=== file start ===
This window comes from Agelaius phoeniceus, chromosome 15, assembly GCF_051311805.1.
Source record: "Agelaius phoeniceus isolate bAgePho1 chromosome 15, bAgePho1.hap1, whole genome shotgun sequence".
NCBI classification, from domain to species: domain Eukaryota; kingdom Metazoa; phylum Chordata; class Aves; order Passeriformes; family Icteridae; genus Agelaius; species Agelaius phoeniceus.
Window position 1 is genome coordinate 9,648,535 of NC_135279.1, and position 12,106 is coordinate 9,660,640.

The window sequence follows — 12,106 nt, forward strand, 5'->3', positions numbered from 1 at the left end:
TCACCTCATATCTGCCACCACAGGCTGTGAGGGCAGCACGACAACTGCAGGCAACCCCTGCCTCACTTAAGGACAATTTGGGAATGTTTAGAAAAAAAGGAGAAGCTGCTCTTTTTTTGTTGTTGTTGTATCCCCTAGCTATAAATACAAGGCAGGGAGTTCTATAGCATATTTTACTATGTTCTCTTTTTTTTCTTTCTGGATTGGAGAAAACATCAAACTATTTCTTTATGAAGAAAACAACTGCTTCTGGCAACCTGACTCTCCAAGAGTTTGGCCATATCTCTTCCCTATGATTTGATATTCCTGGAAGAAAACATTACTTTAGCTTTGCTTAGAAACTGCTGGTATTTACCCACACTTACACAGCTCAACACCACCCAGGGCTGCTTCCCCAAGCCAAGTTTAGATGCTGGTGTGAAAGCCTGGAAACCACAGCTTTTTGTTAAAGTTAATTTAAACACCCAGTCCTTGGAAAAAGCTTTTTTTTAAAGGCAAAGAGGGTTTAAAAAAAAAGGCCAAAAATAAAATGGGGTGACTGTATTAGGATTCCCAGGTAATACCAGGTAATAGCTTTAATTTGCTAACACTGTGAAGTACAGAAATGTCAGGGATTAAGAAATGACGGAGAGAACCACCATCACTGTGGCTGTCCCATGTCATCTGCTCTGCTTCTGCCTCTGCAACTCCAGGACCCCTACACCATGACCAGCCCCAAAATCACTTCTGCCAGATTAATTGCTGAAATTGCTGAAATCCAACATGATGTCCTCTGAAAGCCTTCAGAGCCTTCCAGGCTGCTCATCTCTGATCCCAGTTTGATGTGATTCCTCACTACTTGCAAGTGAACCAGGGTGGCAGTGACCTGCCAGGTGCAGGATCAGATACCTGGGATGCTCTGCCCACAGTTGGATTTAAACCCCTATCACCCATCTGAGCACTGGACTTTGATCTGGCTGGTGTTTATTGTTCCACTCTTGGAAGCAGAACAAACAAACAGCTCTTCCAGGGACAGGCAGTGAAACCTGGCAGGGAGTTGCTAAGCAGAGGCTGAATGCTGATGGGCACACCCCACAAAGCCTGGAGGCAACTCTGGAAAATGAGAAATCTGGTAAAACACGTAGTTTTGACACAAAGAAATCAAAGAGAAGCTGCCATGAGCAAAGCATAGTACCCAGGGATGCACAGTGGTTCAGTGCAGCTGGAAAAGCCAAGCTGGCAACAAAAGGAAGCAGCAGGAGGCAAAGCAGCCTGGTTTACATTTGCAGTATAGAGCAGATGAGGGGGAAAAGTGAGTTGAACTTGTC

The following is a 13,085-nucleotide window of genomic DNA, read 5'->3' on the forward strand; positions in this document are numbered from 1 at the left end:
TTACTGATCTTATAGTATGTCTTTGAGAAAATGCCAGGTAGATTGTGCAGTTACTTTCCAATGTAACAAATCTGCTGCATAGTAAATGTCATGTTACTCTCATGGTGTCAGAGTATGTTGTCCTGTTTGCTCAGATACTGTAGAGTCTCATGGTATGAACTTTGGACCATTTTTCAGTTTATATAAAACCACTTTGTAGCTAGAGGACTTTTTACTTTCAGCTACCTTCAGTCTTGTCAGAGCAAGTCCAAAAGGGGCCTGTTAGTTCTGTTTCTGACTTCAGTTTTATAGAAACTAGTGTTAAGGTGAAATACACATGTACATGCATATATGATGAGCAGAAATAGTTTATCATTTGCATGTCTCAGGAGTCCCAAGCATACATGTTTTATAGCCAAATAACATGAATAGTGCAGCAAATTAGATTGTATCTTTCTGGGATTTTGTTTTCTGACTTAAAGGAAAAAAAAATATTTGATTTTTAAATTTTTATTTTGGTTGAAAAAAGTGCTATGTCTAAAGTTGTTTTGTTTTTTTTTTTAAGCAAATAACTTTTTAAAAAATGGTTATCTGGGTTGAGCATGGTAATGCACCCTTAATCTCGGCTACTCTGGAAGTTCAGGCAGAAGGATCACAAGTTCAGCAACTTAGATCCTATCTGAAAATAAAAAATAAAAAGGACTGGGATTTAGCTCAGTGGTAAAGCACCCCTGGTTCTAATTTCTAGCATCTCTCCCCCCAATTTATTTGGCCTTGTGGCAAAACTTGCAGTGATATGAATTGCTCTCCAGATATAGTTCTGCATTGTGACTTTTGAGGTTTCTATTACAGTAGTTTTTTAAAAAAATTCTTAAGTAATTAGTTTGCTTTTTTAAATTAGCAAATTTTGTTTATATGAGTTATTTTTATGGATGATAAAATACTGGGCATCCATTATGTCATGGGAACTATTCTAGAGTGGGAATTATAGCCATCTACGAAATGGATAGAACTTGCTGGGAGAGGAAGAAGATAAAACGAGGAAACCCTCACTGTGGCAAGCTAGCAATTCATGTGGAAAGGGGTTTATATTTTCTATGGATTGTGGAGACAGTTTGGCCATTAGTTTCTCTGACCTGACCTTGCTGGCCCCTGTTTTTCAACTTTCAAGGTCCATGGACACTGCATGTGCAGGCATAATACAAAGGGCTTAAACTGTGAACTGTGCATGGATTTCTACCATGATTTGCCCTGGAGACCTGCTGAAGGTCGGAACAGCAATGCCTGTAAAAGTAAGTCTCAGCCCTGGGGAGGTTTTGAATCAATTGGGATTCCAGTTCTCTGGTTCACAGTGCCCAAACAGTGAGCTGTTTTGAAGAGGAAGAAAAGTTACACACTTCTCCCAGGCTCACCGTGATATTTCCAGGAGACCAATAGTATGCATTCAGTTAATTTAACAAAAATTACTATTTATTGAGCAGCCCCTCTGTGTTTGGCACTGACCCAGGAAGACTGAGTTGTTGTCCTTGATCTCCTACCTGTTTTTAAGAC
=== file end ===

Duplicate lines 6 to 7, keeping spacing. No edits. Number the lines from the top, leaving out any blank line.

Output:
TCACCTCATATCTGCCACCACAGGCTGTGAGGGCAGCACGACAACTGCAGGCAACCCCTGCCTCACTTAAGGACAATTTGGGAATGTTTAGAAAAAAAGGAGAAGCTGCTCTTTTTTTGTTGTTGTTGTATCCCCTAGCTATAAATACAAGGCAGGGAGTTCTATAGCATATTTTACTATGTTCTCTTTTTTTTCTTTCTGGATTGGAGAAAACATCAAACTATTTCTTTATGAAGAAAACAACTGCTTCTGGCAACCTGACTCTCCAAGAGTTTGGCCATATCTCTTCCCTATGATTTGATATTCCTGGAAGAAAACATTACTTTAGCTTTGCTTAGAAACTGCTGGTATTTACCCACACTTACACAGCTCAACACCACCCAGGGCTGCTTCCCCAAGCCAAGTTTAGATGCTGGTGTGAAAGCCTGGAAACCACAGCTTTTTGTTAAAGTTAATTTAAACACCCAGTCCTTGGAAAAAGCTTTTTTTTAAAGGCAAAGAGGGTTTAAAAAAAAAGGCCAAAAATAAAATGGGGTGACTGTATTAGGATTCCCAGGTAATACCAGGTAATAGCTTTAATTTGCTAACACTGTGAAGTACAGAAATGTCAGGGATTAAGAAATGACGGAGAGAACCACCATCACTGTGGCTGTCCCATGTCATCTGCTCTGCTTCTGCCTCTGCAACTCCAGGACCCCTACACCATGACCAGCCCCAAAATCACTTCTGCCAGATTAATTGCTGAAATTGCTGAAATCCAACATGATGTCCTCTGAAAGCCTTCAGAGCCTTCCAGGCTGCTCATCTCTGATCCCAGTTTGATGTGATTCCTCACTACTTGCAAGTGAACCAGGGTGGCAGTGACCTGCCAGGTGCAGGATCAGATACCTGGGATGCTCTGCCCACAGTTGGATTTAAACCCCTATCACCCATCTGAGCACTGGACTTTGATCTGGCTGGTGTTTATTGTTCCACTCTTGGAAGCAGAACAAACAAACAGCTCTTCCAGGGACAGGCAGTGAAACCTGGCAGGGAGTTGCTAAGCAGAGGCTGAATGCTGATGGGCACACCCCACAAAGCCTGGAGGCAACTCTGGAAAATGAGAAATCTGGTAAAACACGTAGTTTTGACACAAAGAAATCAAAGAGAAGCTGCCATGAGCAAAGCATAGTACCCAGGGATGCACAGTGGTTCAGTGCAGCTGGAAAAGCCAAGCTGGCAACAAAAGGAAGCAGCAGGAGGCAAAGCAGCCTGGTTTACATTTGCAGTATAGAGCAGATGAGGGGGAAAAGTGAGTTGAACTTGTC

The following is a 13,085-nucleotide window of genomic DNA, read 5'->3' on the forward strand; positions in this document are numbered from 1 at the left end: